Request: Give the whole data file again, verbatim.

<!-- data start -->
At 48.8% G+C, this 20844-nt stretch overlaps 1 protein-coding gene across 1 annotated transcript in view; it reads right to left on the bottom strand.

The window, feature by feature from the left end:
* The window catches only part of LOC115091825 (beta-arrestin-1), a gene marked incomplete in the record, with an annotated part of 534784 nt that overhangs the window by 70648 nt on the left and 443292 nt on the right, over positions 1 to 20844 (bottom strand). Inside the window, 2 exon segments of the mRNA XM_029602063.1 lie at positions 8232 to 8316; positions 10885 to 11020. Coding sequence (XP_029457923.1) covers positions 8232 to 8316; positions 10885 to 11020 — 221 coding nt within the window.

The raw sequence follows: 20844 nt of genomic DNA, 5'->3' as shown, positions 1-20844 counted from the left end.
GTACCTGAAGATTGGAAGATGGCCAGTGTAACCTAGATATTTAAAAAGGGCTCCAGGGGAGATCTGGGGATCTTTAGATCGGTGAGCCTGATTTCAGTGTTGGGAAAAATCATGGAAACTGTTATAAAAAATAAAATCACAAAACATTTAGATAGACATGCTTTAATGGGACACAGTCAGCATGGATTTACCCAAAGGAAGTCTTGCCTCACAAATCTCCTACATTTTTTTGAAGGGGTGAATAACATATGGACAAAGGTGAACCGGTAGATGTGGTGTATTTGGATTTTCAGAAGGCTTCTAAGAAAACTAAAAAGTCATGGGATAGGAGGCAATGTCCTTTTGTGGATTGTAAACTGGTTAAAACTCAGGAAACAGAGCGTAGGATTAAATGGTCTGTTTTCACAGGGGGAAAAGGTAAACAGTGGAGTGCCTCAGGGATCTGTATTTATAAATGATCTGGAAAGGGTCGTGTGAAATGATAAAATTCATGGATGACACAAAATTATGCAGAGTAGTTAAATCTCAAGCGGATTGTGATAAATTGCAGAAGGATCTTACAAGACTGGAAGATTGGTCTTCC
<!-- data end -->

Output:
At 48.8% G+C, this 20844-nt stretch overlaps 1 protein-coding gene across 1 annotated transcript in view; it reads right to left on the bottom strand.

The window, feature by feature from the left end:
* The window catches only part of LOC115091825 (beta-arrestin-1), a gene marked incomplete in the record, with an annotated part of 534784 nt that overhangs the window by 70648 nt on the left and 443292 nt on the right, over positions 1 to 20844 (bottom strand). Inside the window, 2 exon segments of the mRNA XM_029602063.1 lie at positions 8232 to 8316; positions 10885 to 11020. Coding sequence (XP_029457923.1) covers positions 8232 to 8316; positions 10885 to 11020 — 221 coding nt within the window.

The raw sequence follows: 20844 nt of genomic DNA, 5'->3' as shown, positions 1-20844 counted from the left end.
GTACCTGAAGATTGGAAGATGGCCAGTGTAACCTAGATATTTAAAAAGGGCTCCAGGGGAGATCTGGGGATCTTTAGATCGGTGAGCCTGATTTCAGTGTTGGGAAAAATCATGGAAACTGTTATAAAAAATAAAATCACAAAACATTTAGATAGACATGCTTTAATGGGACACAGTCAGCATGGATTTACCCAAAGGAAGTCTTGCCTCACAAATCTCCTACATTTTTTTGAAGGGGTGAATAACATATGGACAAAGGTGAACCGGTAGATGTGGTGTATTTGGATTTTCAGAAGGCTTCTAAGAAAACTAAAAAGTCATGGGATAGGAGGCAATGTCCTTTTGTGGATTGTAAACTGGTTAAAACTCAGGAAACAGAGCGTAGGATTAAATGGTCTGTTTTCACAGGGGGAAAAGGTAAACAGTGGAGTGCCTCAGGGATCTGTATTTATAAATGATCTGGAAAGGGTCGTGTGAAATGATAAAATTCATGGATGACACAAAATTATGCAGAGTAGTTAAATCTCAAGCGGATTGTGATAAATTGCAGAAGGATCTTACAAGACTGGAAGATTGGTCTTCC